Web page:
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How 5G-Advanced will help quench the world’s growing thirst for capacity

How 5G-Advanced will help quench the world’s growing thirst for capacity

To understand the future of 5G, one only needs to look to South Korea. One of the earliest 5G adopters, South Korea has seen its mobile data usage soar since the introduction of the first 5G smartphone in 2019. According to tefficient, 5G traffic accounts for more than 50% of the total mobile data traffic in the country after only two years. What’s more 5G is quickly supplanting 4G. At the start of 2021, 4G traffic was relatively stable in South Korea, tefficient found, but in the last few months 4G usage has begun falling, replaced by 5G.

What are the reasons for such fast adoption and the explosion in data usage? 5G technology features improvements such as lower latency, increased bandwidth and higher capacity compared to 4G/LTE technology, which encourages more data use. But technology isn’t the only driver of the digital acceleration we are experiencing. The COVID-19 pandemic has changed all aspects of our lives and profoundly affected the way we interact with the others. Our private and our work lives are now very different, and so too is the way we consume and produce data.

To meet these increasing demands for data we need to optimize 5G to its limits. Network capacity and bandwidth are becoming critical to enable the best user experience and the best system performance at the lowest cost per bit. Enhanced Mobile Broadband (eMBB) is one of the three defining characteristics of 5G, and with the upcoming 3GPP Release 18 standard we will be able tap into the full the potential of eMBB in 5G-Advanced.

5G-Advanced will enable significantly higher capacities than previous 5G releases. It will also improve the user experience in many ways by lowering latency, expanding bandwidth and improving reliability when the user is both stationary and on the move. But to truly understand the significance of eMBB in future 5G-Advanced networks we need to understand the value it creates for specific applications.

Extended Reality (XR) will be a big game changer – perhaps as big as the introduction of the smartphone -- and it is expected to be a new killer application in the 5G-Advanced era. P&S Intelligence predicts there will be over 100 million XR users by 2025 and 1 billion by 2030, driven in part by the surging adoption of 5G.

5G-Advanced will enable immersive XR services by providing low latency capabilities with needed uplink capacities, which will allow XR apps to split their heavy processing load between the device and the edge cloud. In addition, 5G-Advanced will provide precise localization services, enabling an immersive, privacy-friendly XR experience. eMBB, for instance, could support fully immersive XR meetings while commuting.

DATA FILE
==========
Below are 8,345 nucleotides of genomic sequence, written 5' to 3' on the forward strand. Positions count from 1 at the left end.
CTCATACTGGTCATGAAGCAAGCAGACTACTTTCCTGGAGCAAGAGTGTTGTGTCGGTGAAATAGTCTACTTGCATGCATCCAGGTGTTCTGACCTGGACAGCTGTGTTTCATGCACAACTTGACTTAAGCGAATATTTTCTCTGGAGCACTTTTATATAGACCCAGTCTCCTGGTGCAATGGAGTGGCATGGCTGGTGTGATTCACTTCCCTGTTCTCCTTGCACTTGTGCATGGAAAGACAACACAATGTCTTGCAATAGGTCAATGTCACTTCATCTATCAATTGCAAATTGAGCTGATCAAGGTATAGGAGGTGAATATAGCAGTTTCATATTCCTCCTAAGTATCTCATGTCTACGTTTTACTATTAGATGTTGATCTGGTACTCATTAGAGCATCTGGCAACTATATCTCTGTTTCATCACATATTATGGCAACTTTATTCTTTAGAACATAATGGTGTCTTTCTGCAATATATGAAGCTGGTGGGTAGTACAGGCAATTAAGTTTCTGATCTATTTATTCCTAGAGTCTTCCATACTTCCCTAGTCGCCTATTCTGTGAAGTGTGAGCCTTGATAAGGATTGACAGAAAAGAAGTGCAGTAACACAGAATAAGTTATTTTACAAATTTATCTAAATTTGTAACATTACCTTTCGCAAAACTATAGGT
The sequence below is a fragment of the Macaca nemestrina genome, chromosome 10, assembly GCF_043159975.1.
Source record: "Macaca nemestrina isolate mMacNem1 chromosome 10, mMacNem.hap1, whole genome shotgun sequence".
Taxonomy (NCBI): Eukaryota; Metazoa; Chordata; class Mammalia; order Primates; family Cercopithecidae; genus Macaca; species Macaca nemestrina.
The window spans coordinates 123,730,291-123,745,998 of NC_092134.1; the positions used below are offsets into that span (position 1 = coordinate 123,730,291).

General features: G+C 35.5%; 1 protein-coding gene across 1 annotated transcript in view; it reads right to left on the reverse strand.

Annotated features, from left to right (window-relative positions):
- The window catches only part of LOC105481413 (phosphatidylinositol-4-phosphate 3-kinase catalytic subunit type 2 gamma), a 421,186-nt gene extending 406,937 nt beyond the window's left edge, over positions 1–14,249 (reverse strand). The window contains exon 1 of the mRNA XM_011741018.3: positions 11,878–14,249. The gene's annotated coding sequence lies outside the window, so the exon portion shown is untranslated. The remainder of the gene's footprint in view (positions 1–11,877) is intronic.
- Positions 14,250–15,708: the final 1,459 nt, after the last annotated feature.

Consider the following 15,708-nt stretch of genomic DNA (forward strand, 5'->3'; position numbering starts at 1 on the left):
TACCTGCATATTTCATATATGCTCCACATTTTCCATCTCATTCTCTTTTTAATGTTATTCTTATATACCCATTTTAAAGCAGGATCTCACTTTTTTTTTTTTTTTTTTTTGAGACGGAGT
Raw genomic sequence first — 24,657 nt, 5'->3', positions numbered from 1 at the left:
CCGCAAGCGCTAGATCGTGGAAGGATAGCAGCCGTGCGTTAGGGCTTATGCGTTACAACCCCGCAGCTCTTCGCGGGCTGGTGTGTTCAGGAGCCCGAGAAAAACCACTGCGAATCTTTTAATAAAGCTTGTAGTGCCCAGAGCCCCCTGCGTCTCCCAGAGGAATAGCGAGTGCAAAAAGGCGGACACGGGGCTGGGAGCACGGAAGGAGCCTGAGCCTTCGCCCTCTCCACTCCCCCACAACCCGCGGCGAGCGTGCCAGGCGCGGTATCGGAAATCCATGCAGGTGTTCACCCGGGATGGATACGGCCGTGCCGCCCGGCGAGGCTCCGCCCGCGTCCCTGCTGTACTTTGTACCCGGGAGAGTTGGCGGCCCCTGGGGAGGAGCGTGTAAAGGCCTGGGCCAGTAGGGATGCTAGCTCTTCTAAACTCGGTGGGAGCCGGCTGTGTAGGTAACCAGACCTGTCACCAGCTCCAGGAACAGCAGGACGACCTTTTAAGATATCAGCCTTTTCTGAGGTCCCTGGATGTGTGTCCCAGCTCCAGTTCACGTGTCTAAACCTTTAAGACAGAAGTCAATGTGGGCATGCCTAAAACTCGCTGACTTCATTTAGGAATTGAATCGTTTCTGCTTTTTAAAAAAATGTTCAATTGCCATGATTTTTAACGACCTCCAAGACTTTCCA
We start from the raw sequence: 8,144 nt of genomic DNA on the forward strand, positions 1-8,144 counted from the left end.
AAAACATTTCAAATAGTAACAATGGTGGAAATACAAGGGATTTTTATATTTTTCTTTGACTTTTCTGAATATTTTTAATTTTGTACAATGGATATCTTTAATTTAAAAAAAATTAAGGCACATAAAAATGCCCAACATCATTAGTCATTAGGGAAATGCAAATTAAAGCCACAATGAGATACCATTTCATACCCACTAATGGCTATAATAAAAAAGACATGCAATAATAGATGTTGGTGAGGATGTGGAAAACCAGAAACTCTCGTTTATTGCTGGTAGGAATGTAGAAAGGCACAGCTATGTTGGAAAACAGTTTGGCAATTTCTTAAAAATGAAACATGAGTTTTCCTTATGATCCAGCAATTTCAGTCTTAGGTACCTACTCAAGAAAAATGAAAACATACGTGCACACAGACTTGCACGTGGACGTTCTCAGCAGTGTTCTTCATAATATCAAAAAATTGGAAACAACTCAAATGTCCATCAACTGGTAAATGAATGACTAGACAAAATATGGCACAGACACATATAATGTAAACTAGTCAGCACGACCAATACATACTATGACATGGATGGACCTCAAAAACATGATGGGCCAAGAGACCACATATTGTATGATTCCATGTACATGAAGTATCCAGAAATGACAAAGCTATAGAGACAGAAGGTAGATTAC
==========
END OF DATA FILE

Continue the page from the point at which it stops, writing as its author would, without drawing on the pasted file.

Fig.1.

5G-Advanced eMBB also presents a significant opportunity for the manufacturing sector. eMBB’s high bandwidth and connection density will ensure a very high level of connectivity in factories. This will enable a wealth of new industrial use cases such as the remote monitoring of production assets, real-time analytics for predicting equipment breakdowns and downtime, augmented repairs through XR, and real-time data exchange between industrial control devices and the cloud.

5G-Advanced is also an example of how technology can be deployed in ways that protect the environment and promote long-term sustainability. Intelligent devices such as smart cameras connected to 5G-Advanced networks through eMBB can generate data analytics, resulting in both economic and environmental benefits in areas such as agriculture, farming and aquaculture.

The benefits of eMBB cannot be understated, but they are one of many new 5G-Advanced features identified for Release 18. 5G-Advanced will included new enhanced mobility capabilities, sub-10 cm positioning accuracy and new specifications for making 5G systems much more cost and energy efficient. In addition, Release 18 will focus on enhancing reduced capability (RedCap) user equipment to bring new types of devices onto the 5G network. In future blog posts, we explore many of these new aspects of 5G-Advanced and the amazing new applications and use cases they will enable.

Stay tuned, 5G-Advanced is just starting to take shape.

 

To learn more about the newest 5G-Adavnced/Release 18 developments, read Antti Toskala’s kick-off blog post.

Peter Merz

About Peter Merz

Peter Merz leads Nokia Standards. His unit is responsible for developing holistic concepts and innovations for Access and Core networks as well as breakthroughs in network and service automation, driving them into external standardization bodies and fora.

Connect with Peter on LinkedIn

Mikael Rylander

About Mikael Rylander

Mikael Rylander is the Technology Leadership Officer at Nokia, focused on steering technology innovation in an era of software-driven, open-network systems.

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